Scatological jokes aside, the researchers did uncover a link between magnetic fields and dog behaviour.  As with all correlations, this does not mean causation – dogs aligning with the magnetic field is evidence for magnetoception, not proof.  More study is needed, with larger samples (a total of only 70 dogs were involved in the study, located in the Czech Republic and Germany), and these future studies must be careful as to how they collect their data – for example, the researchers were careful to not count events where nearby structures could provide a template for alignment, such as roads, buildings or power lines.

What did the Media Say?

Googling this story results in pages and pages of hits (out of recent news alone, there are nearly 4,000 hits).  The vast majority mention “poop” in the headline, because apparently that’s how to get readers (as supported by you reading this article).  The study’s outcome regards magnetic sensitivity, but it’s fairly clear that many media outlets regard this as a water cooler story, rather than a serious scientific result.  Specialist outlets like ScienceDaily rise above it all, downplaying the activity the dogs were engaged in.

Semantics is important here.  Reuters state that “dogs use the magnetic field to align their position while defecating”, which implies the mechanism is applied consciously by the dog.  The researchers admit they don’t know whether the alignments are conscious or not, and as a result they’re not sure why the dogs align at all.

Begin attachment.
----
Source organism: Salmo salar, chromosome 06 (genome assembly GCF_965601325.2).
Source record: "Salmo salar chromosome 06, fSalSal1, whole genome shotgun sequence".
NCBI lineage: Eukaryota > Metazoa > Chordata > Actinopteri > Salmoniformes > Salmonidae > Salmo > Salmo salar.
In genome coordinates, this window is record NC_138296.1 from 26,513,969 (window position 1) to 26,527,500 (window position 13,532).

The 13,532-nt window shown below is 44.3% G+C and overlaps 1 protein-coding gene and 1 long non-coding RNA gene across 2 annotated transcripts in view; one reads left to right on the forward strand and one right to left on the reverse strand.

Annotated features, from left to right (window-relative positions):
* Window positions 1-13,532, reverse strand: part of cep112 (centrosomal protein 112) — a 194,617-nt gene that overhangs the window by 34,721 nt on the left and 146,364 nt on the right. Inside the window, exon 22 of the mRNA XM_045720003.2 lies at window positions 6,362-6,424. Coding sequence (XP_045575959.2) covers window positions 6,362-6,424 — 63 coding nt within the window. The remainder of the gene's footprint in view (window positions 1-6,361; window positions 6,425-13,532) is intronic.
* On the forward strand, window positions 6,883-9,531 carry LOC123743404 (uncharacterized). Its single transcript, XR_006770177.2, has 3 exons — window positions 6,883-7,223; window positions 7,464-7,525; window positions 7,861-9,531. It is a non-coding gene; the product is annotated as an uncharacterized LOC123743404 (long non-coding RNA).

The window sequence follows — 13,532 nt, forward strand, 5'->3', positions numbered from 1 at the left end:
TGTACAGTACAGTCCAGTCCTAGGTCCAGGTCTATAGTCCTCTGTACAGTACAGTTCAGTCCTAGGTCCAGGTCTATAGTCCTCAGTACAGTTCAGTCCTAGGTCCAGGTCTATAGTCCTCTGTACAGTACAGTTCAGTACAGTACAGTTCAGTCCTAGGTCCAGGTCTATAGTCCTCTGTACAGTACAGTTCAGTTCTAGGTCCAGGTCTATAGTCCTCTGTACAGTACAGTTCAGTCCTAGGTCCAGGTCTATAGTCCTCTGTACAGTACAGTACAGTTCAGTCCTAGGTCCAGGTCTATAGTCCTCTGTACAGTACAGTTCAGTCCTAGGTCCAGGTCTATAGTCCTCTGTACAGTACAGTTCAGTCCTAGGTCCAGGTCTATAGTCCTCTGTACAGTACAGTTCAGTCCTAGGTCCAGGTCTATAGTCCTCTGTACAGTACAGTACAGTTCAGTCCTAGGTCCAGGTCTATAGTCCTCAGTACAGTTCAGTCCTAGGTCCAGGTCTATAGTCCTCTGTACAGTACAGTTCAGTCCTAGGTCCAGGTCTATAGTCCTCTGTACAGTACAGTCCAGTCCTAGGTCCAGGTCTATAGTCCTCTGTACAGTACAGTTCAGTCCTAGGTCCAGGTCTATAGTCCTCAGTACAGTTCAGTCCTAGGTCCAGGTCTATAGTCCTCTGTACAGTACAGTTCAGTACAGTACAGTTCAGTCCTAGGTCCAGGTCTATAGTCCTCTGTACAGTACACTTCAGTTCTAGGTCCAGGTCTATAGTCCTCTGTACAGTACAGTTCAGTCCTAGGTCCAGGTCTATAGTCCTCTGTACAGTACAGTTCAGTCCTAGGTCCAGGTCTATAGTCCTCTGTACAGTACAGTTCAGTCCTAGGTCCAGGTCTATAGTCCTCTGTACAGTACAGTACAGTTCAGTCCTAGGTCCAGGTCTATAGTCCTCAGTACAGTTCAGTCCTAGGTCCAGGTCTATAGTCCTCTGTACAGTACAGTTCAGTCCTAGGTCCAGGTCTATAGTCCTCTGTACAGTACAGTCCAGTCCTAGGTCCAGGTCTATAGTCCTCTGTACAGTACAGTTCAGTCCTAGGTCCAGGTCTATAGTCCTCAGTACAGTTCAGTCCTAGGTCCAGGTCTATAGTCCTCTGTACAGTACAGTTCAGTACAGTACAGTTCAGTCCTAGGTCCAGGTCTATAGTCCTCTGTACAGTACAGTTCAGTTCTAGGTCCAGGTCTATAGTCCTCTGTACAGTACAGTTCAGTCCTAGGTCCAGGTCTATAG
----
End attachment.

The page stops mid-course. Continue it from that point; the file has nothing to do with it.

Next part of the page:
The Guardian‘s blog is in-depth, and includes figures from the paper as well as linking to the article.

Motherboard cheerfully describes the phenomenon thus:

What dog owners witness is a small and furry version of the aurora borealis and a link between species and environment that’s as holistic and beautiful as a dog pooping can be.

As amusing as the prose is, with my pedant’s hat on I must note that (as I’ve already said) dog owners are unlikely to witness this event.  However, they do link to the journal article, and the Facebook comments below the piece are hilarious.

V. Hart, P. Nováková, E.P. Malkemper, S. Begall, V. Hanzal, M. Ježek, T. Kušta, V. Němcová, J.Adámková, K. Benediktová, J. Červený, H. Burda, (2013) “Dogs are sensitive to small variations of the Earth’s magnetic field”. Frontiers in Zoology vol 10, article 80. doi: 10.1186/1742-9994-10-80